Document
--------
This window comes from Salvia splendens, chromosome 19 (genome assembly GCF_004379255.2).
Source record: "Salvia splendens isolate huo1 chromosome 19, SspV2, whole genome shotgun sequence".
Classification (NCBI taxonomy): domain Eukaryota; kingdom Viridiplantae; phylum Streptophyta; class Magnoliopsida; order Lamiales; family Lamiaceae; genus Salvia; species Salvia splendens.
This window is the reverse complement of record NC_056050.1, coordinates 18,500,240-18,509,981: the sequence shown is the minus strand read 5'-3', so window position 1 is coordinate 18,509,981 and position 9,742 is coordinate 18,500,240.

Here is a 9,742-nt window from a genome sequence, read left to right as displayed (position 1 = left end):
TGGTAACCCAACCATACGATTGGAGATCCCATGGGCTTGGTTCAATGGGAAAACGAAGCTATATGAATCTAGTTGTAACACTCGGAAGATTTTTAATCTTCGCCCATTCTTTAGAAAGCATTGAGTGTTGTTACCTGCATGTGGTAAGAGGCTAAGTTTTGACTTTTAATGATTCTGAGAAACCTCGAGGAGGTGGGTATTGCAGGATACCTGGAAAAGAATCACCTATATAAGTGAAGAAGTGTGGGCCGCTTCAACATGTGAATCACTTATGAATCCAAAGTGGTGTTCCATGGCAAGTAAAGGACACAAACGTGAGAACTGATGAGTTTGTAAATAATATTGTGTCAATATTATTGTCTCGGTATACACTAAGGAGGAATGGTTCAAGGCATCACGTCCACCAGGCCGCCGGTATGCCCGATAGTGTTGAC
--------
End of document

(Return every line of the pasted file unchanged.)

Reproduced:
This window comes from Salvia splendens, chromosome 19 (genome assembly GCF_004379255.2).
Source record: "Salvia splendens isolate huo1 chromosome 19, SspV2, whole genome shotgun sequence".
Classification (NCBI taxonomy): domain Eukaryota; kingdom Viridiplantae; phylum Streptophyta; class Magnoliopsida; order Lamiales; family Lamiaceae; genus Salvia; species Salvia splendens.
This window is the reverse complement of record NC_056050.1, coordinates 18,500,240-18,509,981: the sequence shown is the minus strand read 5'-3', so window position 1 is coordinate 18,509,981 and position 9,742 is coordinate 18,500,240.

Here is a 9,742-nt window from a genome sequence, read left to right as displayed (position 1 = left end):
TGGTAACCCAACCATACGATTGGAGATCCCATGGGCTTGGTTCAATGGGAAAACGAAGCTATATGAATCTAGTTGTAACACTCGGAAGATTTTTAATCTTCGCCCATTCTTTAGAAAGCATTGAGTGTTGTTACCTGCATGTGGTAAGAGGCTAAGTTTTGACTTTTAATGATTCTGAGAAACCTCGAGGAGGTGGGTATTGCAGGATACCTGGAAAAGAATCACCTATATAAGTGAAGAAGTGTGGGCCGCTTCAACATGTGAATCACTTATGAATCCAAAGTGGTGTTCCATGGCAAGTAAAGGACACAAACGTGAGAACTGATGAGTTTGTAAATAATATTGTGTCAATATTATTGTCTCGGTATACACTAAGGAGGAATGGTTCAAGGCATCACGTCCACCAGGCCGCCGGTATGCCCGATAGTGTTGAC